In President Barack Obama's moving eulogy from Charleston, he talked about horrific atrocities like the shooting that took nine lives in Emanuel A.M.E. church and the rampant violence that exists in communities all across our country.
As I sat among the thousands who filled the "church pews" in the College of Charleston arena, I wondered if my congressional colleagues sitting with me felt as uncomfortable as I did at that moment, knowing that we have let America down when it comes to addressing the gun violence epidemic in too many of our neighborhoods, that to do justice to the lives of the "Charleston nine" we must tackle this plague.
President Obama is right: We need more than talk. We need more than another moment of silence. We need a real, sustained commitment to getting handguns and assault weapons off of our streets. Here's how we do it.
It starts with standing up to the National Rifle Association, a special interest group that has perverted its mission to represent responsible gun owners, preying on fear to advance the gun industry's political agenda. After the senseless school shooting in Newtown, Conn., the NRA's callous response was a bid for funding to arm our educators. As the dead were mourned in Charleston, an NRA board member blamed the pastor of Emanuel A.M.E, who was also killed, for voting down "conceal and carry" laws in our churches. Guns in a house of worship is not a solution. I've had everyday NRA members in Maryland tell me that the NRA no longer stands for them. We cannot allow gun industry funded groups masquerading as citizen organizations to stoke fear and violence in our communities. It's time to end the fear, expose the rhetoric and bring safety back to our neighborhoods, our schools and our churches, synagogues, mosques and temples.
Second, we need to write and pass real gun laws that will actually prevent gun violence in our country — no more talk. Action. We know which guns are the criminals' weapons of choice, so let's ban them from sale and possession. Let's ban the high-capacity magazines that were used to kill 20 children in Newtown. Let's ban the AR-15 and the military style semi-automatic weapons like the one that killed 12 moviegoers in Aurora, Colo. Washington politicians on both sides of the aisle need to end the empty talk, close gun loopholes and find the courage to stand up to the NRA so that we can actually reduce gun violence in our communities.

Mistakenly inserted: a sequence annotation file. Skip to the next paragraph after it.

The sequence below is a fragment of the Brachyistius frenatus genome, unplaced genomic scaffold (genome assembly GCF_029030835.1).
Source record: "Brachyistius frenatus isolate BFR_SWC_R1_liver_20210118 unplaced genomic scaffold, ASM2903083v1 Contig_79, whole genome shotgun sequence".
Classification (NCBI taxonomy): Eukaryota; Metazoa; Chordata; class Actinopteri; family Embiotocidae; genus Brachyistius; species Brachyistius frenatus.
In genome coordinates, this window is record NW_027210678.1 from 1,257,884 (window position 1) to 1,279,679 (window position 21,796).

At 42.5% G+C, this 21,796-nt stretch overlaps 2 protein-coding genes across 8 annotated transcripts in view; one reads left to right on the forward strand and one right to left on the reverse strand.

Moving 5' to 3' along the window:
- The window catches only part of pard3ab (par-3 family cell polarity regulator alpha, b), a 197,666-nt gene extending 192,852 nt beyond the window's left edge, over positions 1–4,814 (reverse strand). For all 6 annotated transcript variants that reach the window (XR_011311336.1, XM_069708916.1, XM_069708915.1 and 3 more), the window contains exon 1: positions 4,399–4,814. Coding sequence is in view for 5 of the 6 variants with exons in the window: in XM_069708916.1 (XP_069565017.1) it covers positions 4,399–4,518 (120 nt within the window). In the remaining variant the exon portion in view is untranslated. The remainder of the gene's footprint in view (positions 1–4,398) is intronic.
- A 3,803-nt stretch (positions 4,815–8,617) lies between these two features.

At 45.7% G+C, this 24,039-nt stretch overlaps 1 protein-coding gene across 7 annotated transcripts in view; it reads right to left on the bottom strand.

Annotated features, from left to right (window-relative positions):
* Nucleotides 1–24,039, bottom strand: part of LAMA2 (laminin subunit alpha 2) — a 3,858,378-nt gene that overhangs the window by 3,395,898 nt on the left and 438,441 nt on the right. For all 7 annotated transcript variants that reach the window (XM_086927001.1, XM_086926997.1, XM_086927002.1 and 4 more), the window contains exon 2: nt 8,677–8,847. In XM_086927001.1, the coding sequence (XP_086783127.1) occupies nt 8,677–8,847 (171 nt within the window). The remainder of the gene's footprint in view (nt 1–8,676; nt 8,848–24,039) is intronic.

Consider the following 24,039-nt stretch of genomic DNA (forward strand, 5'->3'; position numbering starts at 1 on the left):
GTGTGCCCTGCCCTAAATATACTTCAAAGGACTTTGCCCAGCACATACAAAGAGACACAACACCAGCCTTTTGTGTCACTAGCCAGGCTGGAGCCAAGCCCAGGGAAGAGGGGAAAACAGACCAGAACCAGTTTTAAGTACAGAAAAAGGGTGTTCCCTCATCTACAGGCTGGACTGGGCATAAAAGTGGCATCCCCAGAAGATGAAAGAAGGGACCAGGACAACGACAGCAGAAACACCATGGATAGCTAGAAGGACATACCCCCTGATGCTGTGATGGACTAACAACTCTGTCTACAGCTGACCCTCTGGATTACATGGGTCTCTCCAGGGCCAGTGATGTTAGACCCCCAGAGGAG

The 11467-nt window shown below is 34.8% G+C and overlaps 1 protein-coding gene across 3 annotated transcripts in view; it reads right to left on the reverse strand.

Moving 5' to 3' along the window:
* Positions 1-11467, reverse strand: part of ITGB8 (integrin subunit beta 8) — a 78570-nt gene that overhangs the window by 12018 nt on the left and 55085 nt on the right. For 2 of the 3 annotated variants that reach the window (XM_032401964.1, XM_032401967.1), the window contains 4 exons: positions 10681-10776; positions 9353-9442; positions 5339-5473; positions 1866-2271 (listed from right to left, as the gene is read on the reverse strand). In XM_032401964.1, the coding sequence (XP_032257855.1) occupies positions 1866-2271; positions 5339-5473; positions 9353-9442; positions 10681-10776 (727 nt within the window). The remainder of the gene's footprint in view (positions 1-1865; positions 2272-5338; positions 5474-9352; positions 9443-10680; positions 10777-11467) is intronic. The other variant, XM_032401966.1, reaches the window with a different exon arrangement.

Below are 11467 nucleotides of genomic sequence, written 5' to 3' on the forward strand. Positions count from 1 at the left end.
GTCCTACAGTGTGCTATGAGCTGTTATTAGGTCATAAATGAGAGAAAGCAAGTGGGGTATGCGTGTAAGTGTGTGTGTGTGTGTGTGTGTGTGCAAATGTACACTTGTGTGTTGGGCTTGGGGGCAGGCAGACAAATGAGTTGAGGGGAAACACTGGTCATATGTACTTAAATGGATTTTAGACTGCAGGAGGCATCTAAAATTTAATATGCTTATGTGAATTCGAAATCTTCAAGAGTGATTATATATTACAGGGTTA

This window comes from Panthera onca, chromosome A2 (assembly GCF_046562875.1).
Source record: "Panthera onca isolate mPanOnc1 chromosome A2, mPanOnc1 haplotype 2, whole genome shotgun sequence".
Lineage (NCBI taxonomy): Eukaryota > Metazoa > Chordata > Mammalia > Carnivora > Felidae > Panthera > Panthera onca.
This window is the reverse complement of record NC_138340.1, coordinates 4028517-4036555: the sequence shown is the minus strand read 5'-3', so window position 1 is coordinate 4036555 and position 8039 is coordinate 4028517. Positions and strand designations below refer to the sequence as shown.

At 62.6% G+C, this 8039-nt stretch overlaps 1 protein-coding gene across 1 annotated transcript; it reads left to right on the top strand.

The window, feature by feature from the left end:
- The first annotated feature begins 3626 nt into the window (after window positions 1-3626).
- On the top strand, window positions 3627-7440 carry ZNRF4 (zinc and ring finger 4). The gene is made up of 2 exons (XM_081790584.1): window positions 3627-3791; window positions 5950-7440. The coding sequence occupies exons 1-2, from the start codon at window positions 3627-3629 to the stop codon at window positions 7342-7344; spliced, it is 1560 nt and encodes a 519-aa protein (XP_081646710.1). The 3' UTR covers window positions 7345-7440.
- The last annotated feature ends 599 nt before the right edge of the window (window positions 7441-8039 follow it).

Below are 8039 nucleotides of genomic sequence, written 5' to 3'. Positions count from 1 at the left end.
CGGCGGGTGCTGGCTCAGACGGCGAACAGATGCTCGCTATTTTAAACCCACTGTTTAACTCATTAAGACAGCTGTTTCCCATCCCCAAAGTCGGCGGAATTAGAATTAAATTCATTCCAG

Third, we need to stop people from getting guns who shouldn't have guns. When I talk to everyday Marylanders — from rural Allegany County to inner city Baltimore — they almost all agree that this is just plain common sense. But too many lawmakers — Democrats and Republicans alike — won't take it on. For starters, no domestic abuser should be able to get their hands on a gun. No one with a serious mental illness should be able to arm themselves. Federal gun trafficking laws need to inflict jail time on perpetrators, not slap-on-the-wrist fines that are equivalent to illegally trafficking chickens. Stop the sales on the Internet and in parking lots to people who would otherwise be prohibited from purchasing or possessing a gun. And make background checks and registration meaningful from one state to the next.
It is time to come to grips with the realization that stemming the massive flow of illegal and legal guns into our cities is a fight for the lives of our mothers, fathers, sons and daughters. It's a fight that we as legislators have a duty to wage and win, regardless of political calculation.
We have to take on the NRA with the force of a nation under siege and the passion of a people committed to ridding our country of a dangerous and deadly gun epidemic.
Doing all this won't bring back the lives we lost in Charleston or Newtown or Aurora or Everytown, USA. It won't solve all our problems overnight. But it will let families of the 30 Americans who die every single day of gun violence know that this country is ready for more than a moment of silence. We are ready to take action.
Rep. Donna F. Edwards, a Prince George's County Democrat, is running for U.S. Senate. Her email is firstname.lastname@example.org.